A MOST VIOLENT YEAR begins, appropriately enough, with its protagonist, Abel Morales (Oscar Isaac) running. Though this is merely jogging through the snowy landscape of 1981 New York, he will spend the rest of the film running more purposefully either literally, figuratively, or both, as he scrambles to overcome fate and the fickleness of human nature in order to achieve the American Dream. Written and directed by J. C. Chandor, the man behind ALL IS LOST and MARGIN CALL, this is a tense film that plays a mystery/thriller and as a lesson in ethics in the real world. These elements coalesce seamlessly, with Abel’s determination to do the ethical thing in a constant battle with expediency with neither element having the upper hand.
Abel is a self-made man trying to turn his moderately successful heating-oil business into a major entity. In order to make that happen, he has staked his life savings on a parcel of land that will allow him to expand geometrically. As the film opens, he has the backing of his bank, with whom he has done business since he first bought his company from his wife’s father, backing that continues even when the local DA (David Oyelowo) warns him that an indictment is coming down on Abel from the DA’s office. Abel is more concerned about the hijacking of his trucks, and the beating of one of his drivers, Julian (Elyes Gabel), a fellow immigrant like himself in whom he sees himself.
What was once an orderly climb to the top of the economic ladder slowly becomes an obstacle course as the local teamster boss (Peter Gerety) insists that Abel arm his drivers or he will pull them from their routes, his wife, Anna (Jessica Chastain), wants to get her father and her brothers involved in Old Testament-style retribution, and his lawyer (Albert Brooks) is revealing secrets that he should have confided to Abel years before. One fatal moment of weakness by another threatens to bring down everything Abel has worked for, giving him three days to change his fate without violating his personal code.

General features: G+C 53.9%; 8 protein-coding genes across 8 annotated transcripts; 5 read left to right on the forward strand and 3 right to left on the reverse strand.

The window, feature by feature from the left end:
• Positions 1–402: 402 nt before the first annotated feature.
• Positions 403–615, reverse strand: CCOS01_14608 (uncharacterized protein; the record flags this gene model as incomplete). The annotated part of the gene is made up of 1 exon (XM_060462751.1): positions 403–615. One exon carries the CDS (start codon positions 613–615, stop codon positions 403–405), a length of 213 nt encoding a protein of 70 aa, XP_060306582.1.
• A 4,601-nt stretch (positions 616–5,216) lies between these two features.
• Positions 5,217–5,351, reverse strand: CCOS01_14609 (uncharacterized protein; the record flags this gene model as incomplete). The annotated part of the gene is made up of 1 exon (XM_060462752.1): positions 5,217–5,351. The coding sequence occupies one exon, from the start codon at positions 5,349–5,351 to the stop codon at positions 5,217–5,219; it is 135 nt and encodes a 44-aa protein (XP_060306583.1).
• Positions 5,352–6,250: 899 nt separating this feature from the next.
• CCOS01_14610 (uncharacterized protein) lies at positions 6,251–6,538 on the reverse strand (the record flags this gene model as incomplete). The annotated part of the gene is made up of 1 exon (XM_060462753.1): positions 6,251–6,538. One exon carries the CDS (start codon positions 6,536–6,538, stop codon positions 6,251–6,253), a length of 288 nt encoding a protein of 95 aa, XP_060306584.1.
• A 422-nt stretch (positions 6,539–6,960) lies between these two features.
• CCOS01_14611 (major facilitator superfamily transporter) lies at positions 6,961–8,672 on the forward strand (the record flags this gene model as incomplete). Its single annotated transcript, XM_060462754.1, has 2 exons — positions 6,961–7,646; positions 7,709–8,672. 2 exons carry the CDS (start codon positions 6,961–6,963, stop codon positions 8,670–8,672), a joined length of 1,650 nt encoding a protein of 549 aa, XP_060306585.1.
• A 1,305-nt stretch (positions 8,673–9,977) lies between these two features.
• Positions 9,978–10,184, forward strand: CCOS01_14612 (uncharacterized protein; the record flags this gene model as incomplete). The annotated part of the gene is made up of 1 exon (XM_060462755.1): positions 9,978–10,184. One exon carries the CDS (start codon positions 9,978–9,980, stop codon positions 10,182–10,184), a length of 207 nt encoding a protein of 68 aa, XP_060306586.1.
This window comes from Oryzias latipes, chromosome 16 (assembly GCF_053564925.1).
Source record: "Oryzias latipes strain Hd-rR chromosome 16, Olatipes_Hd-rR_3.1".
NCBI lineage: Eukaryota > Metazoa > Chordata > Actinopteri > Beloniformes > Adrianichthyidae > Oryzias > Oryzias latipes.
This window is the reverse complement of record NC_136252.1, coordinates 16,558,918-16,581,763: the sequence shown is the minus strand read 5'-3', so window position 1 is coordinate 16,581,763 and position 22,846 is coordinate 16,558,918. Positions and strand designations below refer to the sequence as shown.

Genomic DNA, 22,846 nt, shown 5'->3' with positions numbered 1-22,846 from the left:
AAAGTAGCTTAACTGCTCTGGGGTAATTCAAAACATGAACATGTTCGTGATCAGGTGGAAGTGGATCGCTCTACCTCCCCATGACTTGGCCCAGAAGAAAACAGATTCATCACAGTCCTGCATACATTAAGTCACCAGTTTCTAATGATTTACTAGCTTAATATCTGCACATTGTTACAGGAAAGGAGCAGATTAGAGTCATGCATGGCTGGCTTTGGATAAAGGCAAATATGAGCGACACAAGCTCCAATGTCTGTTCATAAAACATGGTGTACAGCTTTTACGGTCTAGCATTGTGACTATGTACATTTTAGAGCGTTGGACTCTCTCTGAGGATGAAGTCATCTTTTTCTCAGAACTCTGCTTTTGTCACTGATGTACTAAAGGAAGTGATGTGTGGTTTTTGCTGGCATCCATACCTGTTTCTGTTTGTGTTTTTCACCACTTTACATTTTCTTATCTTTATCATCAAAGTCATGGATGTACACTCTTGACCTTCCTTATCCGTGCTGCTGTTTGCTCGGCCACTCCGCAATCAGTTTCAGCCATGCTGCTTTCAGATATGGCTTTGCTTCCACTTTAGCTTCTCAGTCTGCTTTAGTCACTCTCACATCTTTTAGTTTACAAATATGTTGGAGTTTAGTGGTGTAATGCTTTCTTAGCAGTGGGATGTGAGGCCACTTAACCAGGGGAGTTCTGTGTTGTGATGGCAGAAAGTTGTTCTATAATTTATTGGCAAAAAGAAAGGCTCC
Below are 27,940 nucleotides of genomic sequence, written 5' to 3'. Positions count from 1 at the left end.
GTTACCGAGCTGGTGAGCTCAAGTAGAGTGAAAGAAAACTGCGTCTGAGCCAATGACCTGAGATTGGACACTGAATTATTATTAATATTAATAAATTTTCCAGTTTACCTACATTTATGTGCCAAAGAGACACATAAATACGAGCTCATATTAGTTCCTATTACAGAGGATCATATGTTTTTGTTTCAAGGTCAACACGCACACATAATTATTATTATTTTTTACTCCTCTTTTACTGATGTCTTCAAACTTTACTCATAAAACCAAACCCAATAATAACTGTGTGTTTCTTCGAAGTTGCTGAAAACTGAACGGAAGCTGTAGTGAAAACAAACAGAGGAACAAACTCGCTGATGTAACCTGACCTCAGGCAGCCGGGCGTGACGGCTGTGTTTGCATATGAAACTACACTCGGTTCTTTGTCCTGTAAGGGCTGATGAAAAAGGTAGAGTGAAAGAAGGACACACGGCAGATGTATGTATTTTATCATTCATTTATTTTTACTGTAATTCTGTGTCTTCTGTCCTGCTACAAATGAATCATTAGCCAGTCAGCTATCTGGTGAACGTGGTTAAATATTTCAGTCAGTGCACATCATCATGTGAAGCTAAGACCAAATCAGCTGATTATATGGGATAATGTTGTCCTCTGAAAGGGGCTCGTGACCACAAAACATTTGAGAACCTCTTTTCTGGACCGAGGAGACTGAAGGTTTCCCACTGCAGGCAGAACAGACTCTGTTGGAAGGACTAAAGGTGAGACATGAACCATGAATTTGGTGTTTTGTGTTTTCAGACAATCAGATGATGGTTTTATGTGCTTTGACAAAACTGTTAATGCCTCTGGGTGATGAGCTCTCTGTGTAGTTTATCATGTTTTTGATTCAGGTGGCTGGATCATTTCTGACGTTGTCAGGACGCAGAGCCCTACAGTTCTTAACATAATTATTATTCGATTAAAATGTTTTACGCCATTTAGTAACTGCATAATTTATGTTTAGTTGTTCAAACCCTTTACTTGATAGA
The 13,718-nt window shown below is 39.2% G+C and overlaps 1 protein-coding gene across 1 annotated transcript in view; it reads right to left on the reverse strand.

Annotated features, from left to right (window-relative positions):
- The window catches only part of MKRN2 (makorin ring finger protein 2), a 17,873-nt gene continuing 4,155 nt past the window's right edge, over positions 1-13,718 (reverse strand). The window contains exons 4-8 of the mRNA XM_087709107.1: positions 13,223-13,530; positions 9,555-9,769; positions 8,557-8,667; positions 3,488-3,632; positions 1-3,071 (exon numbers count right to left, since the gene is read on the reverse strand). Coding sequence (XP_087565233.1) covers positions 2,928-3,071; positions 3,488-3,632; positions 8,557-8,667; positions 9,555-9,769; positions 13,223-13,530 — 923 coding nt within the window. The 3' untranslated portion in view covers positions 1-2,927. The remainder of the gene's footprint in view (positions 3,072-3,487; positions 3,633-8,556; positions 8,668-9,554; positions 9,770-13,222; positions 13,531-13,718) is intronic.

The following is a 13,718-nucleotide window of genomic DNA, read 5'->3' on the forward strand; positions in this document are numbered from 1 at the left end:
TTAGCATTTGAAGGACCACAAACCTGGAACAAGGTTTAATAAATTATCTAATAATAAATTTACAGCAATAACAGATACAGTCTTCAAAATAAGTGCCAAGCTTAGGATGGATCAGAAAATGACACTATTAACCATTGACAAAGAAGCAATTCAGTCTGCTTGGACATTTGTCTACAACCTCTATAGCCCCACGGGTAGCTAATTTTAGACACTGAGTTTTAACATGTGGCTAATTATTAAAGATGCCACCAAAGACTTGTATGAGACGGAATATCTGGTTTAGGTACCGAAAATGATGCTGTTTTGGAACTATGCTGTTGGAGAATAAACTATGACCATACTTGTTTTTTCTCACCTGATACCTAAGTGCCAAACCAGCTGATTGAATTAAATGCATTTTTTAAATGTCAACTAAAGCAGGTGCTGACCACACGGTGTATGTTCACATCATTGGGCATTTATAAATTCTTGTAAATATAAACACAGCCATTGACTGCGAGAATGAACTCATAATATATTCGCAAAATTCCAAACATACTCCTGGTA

At the center of A MOST VIOLENT YEAR is a powerful performance by Isaac. It is richly layered, satisfyingly complex, and never less than
riveting as the inner instinct for violence is subsumed without question by Abel’s carefully cultivated façade of tailored suites and immaculately groomed hair and nails. Subsumed, but never gone. As Abel, he is a man who can only move forward, who can make peace with compromise as long as it takes him to his goal. Ruthlessness is a tool, not a choice, and ego has no place in doing what will get him what he wants. In a film full of moments worthy of a master class, I want to single one sequence out to sum up why Isaac and the film are so good. It is a chase, starting in a car and ending on foot with Abel chasing down the one person who can give him the information he needs. Virtually wordless (shades of Chandor’s ALL IS LOST), as Abel pursues his target, he goes through every emotion, his mind working at lightning speed to keep up and then overtake the man who hijacked his truck. The emotional turmoil is as exhausting as the running, and the denouement as stunning for its adherence to the man’s character as it is for the twist that validates his philosophical choices. Chandor wisely keeps the camera focused on Isaac’s face for the most part, using establishing shots sparingly, forcing us to live these desperate minutes with Abel, and becoming part of them ourselves.
Chandor’s literate, engrossing script puts Abel through that obstacle course with lessons to be learned in moments of desperation, mercy,
confrontation, and love. He’s also written one of the most interesting female characters of 2014, and cast one of the most brilliant actresses in the role. Chastain and Isaac are a fascinating pair, mutual respect, almost absolute trust, and a commitment to each other and their dreams that is palpable. She is tough enough to stand up to Abel or anyone else for that matter, and to sport a brazen decollatage at a formal dinner with bankers, and still force them to take her seriously when she talks business. The drama isn’t in whether this couple will stay together, it’s how they will negotiate their future relationship and if only for that reason, the putative sequels to this film are something I anticipate with rapturous delight.
At the end of A MOST VIOLENT YEAR, Abel expounds briefly, as a befits a man of action, on his philosophy of life. It is to take the most right path. It is the philosophy of a man of honor, but one who has accepted the real world for what it is. And has accepted the struggle to walk that path. There is no better precis on the real meaning of Machiavelli’s writings to be found in either popular culture or academia, and certainly ot better film of 2014 than this.